Like this but with more blood.

2. Public Transportation (Buses/Taxis) 
You might think that public transportation would be a super-safe way to get around, but that would be logic talking, and that just has no place in S. Korea. I’m pretty sure that bus and taxi drivers have to fail a patience test and be certified by NASCAR/Formula 1 before they are given their licenses. Buses have no problem charging right through red lights if they deem the way to be clear. They also take corners at no less than 30 mph. Now, this wouldn’t be too bad except that at any given time there could be 1 – 20 people standing in the aisle hanging on to little straps dangling from the ceiling for dear life…well, foreigners at least: Koreans look like they’re standing in line at the supermarket or sleeping. Not sitting down yet? Doesn’t matter – the driver will take off like the checkered flag has been dropped at Indy 500 and launch you and that 80-year-old grandma across the bus like a 4-year-old having a temper tantrum.


Half the people on those buses will need to change pants when they get home.

Taxis have no problem running red lights while blaring their horn – honking your horn while running lights makes it ok because you’re giving fair warning I suppose. They will whip around other cars and wait in the crosswalk at a red light so they can be the first one to take off at breakneck speed. All of this might make it seem like they are in a hurry to get you where you’re going, but at the same time, they’re pumping the gas pedal making the car do this lurching thing to maintain a speed. So if you get car sick easily, avoid most taxis in Korea because you’ll end up hurling all over the nice driver’s leopard print car seat cover.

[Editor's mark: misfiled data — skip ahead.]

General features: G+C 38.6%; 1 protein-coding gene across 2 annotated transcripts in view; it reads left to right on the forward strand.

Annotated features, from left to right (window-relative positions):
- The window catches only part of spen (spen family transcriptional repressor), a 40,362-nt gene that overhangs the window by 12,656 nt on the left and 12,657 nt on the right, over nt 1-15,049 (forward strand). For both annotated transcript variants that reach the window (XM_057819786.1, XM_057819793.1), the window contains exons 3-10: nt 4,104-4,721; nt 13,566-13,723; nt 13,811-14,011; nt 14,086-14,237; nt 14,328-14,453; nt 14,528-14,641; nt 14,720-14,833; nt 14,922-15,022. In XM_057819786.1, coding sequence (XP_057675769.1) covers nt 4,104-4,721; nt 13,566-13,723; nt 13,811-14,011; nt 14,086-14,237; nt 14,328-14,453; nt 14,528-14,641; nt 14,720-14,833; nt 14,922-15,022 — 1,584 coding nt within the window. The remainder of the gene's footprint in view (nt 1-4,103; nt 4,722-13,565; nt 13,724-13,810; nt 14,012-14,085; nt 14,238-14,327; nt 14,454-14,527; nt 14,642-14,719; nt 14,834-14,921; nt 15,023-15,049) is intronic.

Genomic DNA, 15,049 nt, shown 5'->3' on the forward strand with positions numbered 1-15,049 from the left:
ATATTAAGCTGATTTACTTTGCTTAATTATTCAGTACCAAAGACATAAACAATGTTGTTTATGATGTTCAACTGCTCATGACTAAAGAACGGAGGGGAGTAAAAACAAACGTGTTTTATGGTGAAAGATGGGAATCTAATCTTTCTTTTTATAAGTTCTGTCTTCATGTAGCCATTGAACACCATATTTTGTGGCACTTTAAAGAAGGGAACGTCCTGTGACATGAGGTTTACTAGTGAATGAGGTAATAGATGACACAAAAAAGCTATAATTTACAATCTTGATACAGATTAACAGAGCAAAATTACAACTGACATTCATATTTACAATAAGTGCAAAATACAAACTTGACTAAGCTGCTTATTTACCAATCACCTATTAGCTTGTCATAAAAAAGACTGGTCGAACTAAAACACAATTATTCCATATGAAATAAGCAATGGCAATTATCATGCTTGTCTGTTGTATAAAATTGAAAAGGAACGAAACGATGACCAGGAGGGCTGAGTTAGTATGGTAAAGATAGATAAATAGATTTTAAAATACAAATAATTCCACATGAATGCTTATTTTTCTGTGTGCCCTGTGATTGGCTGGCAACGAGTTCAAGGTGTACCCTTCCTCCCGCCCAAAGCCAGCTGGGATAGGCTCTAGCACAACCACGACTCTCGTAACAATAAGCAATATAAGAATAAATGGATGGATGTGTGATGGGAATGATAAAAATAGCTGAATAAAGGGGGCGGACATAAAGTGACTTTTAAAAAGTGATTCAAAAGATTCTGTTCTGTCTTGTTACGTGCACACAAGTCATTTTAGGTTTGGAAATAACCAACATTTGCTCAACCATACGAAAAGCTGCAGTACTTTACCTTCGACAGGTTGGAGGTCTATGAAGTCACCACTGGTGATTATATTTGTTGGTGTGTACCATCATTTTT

And while we’re on the subject of driving in Korea, the brake pedal is abused horribly by both bus and taxi drivers: there is no slow, easing stop. Oh no. It is a whiplash inducing slamming on the brake stop. They’ve apparently never been taught how to use the pedal to slow down properly, so keep your hot coffee away from your crotch.

1. Angry Ajummas 
If you’ve seen this video, you know what I mean. 

 An ajumma is literally any woman that is old enough to be married or is married. However, we refer to a specific type of woman as an “ajumma.” For your convenience, see the following information on how to spot an ajumma.

Cute but deadly

Older people in Korea get away with all kinds of shit: shoving past people in line, yelling at people to give up a seat, spitting on sidewalks, and farting during a conversation (not even joking on that one). Ajummas may look like cute and cuddly like a koala bear, but piss one off and you’ll feel their awesome ajumma rage. They possess deceiving supernatural strength and chase down a speeding bus at a bus stop.

So beware the cute looking grandmas – they will rip you a new one and gleefully laugh as they dance a little hunched over jig on your dead body.


  1. I lived in Korea for 2 years and LOVED it! I took my whole family, and we all had a great time. Yes, they have some peculiar ways, but they're wonderful people. I never had a ajima try to kill me, but then again I wasn't fool enough to cross one.

  2. Very wise to not cross the ajummas ;)

  3. I have been visiting Korea from past 5years [Yearly once at the least] and agree with you on all the points. Especially the 1st and 4th :)

  4. Bravo. The "How to Spot an Ajumma" cartoon was very helpful. I am making a pocket card of it to use for reference.